Bill Introduced To Prevent Government Agencies From Demanding Encryption Backdoors

from the pushing-back-from-the-top-down dept

The FBI continues its push for a solution to its "going dark" problem. Joined by the DOJ, agency head Christopher Wray has suggested the only way forward is a legislative or judicial fix, gesturing vaguely to the thousands of locked phones the FBI has gathered. It's a disingenuous push, considering the tools available to the agency to crack locked devices and obtain the apparently juicy evidence hidden inside.

The FBI hasn't been honest in its efforts or its portrayal of the problem. Questions put to the FBIabout its internal efforts to crack locked devices are still unanswered. The only "new" development isn't all that new: Ray Ozzie's "key escrow" proposal may tweak a few details but it's not that far removed in intent from the Clipper Chip that kicked off the first Crypto War. It's nothing more than another way to make device security worse, with the only beneficiary being the government.

The FBI's disingenuousness has not gone unnoticed. Efforts have been made over the last half-decade to push legislators towards mandating government access, but no one has been willing to give the FBI what it wants if it means making encryption less useful. A new bill [PDF], introduced by Zoe Lofgren, Thomas Massie, Ted Poe, Jerry Nadler, Ted Lieu, and Matt Gaetz would codify this resistance to government-mandated backdoors.

The two-page bill has sweeping safeguards that uphold security both for developers and users. As the bill says, “no agency may mandate or request that a manufacturer, developer, or seller of covered products design or alter the security functions in its product or service to allow the surveillance of any user of such product or service, or to allow the physical search of such product, by any agency.”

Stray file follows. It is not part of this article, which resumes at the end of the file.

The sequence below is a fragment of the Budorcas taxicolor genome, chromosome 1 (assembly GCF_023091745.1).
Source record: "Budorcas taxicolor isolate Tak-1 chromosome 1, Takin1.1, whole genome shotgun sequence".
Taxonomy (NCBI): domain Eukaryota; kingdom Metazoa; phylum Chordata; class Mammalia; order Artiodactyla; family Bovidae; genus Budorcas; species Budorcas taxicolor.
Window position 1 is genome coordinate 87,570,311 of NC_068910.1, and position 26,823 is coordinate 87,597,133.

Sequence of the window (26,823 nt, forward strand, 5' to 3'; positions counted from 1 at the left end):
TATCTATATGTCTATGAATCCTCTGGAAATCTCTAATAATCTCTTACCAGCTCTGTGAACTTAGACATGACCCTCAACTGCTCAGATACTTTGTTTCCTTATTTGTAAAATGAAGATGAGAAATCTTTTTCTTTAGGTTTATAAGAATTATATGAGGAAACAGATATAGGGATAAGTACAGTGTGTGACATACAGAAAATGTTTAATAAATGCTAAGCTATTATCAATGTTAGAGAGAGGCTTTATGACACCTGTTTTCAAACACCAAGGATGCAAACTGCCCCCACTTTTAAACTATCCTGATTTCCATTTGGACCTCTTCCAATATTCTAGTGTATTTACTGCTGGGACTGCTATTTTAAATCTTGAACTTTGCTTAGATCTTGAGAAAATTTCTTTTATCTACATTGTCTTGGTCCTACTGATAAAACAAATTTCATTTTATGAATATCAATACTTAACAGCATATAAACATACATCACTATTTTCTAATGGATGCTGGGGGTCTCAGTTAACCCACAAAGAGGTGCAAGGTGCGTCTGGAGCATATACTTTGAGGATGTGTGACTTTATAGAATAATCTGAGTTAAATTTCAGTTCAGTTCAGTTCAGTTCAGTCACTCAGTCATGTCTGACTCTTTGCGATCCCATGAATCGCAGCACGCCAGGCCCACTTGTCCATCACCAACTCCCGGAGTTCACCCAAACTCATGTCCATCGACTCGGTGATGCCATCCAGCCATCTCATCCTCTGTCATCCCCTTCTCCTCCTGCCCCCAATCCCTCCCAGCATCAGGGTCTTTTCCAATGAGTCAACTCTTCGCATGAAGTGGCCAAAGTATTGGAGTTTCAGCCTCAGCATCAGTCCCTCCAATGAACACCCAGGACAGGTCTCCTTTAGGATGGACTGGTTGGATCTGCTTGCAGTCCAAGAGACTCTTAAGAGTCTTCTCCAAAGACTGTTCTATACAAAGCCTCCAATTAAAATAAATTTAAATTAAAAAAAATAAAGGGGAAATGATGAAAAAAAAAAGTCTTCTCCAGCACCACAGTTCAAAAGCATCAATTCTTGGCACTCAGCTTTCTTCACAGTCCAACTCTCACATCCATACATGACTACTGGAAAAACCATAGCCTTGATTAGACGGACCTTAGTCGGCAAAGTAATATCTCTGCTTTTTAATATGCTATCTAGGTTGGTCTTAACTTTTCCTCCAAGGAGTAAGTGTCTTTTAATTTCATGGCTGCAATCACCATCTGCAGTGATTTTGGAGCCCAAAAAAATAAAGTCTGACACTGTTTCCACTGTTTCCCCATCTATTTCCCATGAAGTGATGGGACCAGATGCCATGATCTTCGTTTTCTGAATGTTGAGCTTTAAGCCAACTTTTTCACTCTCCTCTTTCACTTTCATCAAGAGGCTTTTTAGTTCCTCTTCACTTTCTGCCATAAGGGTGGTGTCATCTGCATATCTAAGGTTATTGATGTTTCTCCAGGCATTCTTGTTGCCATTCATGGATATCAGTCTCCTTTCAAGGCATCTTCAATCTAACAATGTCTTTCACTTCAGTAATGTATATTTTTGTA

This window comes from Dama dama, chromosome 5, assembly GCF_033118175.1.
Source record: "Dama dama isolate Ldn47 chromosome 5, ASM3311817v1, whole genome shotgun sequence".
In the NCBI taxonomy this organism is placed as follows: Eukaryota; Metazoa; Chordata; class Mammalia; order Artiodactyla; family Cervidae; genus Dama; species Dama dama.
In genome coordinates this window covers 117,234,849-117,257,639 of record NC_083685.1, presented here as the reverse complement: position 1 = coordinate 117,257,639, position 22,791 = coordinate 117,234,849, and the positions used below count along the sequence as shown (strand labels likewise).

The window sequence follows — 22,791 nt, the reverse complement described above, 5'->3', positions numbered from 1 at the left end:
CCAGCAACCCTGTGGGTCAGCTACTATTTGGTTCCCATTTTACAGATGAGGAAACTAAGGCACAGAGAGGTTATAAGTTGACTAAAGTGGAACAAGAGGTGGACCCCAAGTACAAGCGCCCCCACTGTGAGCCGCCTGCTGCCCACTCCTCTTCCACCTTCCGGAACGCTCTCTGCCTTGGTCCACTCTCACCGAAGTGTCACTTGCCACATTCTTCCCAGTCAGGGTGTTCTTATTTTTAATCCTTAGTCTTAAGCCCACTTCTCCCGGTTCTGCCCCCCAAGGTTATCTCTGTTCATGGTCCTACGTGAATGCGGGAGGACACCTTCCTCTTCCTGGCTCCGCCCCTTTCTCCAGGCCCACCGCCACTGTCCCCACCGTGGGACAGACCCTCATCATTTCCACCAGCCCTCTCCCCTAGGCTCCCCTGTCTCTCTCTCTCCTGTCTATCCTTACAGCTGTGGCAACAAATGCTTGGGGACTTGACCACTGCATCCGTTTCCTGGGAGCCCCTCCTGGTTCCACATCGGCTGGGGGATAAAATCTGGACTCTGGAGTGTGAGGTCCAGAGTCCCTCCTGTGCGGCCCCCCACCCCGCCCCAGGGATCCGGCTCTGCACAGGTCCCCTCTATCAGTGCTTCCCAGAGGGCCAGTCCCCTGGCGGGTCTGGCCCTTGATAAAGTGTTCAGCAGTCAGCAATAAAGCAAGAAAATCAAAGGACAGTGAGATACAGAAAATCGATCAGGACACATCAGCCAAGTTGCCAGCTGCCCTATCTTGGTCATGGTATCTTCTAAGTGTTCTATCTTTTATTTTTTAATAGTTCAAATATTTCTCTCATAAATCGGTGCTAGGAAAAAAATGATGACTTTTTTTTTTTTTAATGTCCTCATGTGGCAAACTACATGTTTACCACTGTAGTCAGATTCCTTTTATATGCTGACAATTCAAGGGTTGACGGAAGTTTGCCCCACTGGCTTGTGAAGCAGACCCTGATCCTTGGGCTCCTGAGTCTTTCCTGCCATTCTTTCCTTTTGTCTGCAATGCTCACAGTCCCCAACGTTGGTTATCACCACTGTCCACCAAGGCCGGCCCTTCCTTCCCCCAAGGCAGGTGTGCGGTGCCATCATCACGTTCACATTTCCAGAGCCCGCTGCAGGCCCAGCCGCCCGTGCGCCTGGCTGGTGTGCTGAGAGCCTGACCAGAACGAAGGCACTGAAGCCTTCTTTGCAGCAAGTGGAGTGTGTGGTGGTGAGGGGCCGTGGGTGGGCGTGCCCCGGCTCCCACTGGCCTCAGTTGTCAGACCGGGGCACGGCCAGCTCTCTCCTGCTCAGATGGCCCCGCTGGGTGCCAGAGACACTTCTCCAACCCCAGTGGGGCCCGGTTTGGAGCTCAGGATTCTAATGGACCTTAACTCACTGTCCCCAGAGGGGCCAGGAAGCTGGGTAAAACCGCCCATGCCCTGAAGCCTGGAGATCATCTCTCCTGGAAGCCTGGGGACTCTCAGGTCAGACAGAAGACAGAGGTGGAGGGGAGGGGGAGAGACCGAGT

This bill would protect companies that make encrypted mobile phones, tablets, desktop and laptop computers, as well as developers of popular software for sending end-to-end encrypted messages, including Signal and WhatsApp, from being forced to alter their products in a way that would weaken the encryption. The bill also forbids the government from seeking a court order that would mandate such alterations. The lone exception is for wiretapping standards required under the 1994 Communications for Law Enforcement Act (CALEA), which itself specifically permits providers to offer end-to-end encryption of their services.

The Secure Data Act shouldn't be needed but the FBI and DOJ have forced the hand of legislators. Rather than take multiple hints dropped by the previous administration, the agencies have only increased the volume of their anti-encryption rhetoric in recent months. Maybe the agencies felt they'd have the ear of the current administration and Congressional majority, but investigations involving the president and his staff have pretty much killed any "law and order" leanings the party normally retains. This bill may see widespread bipartisan support simply because it appears to be sticking it to the Deep State. Whatever. We'll take it. Hopefully, this makes a short and direct trip to the Oval Office for a signature.


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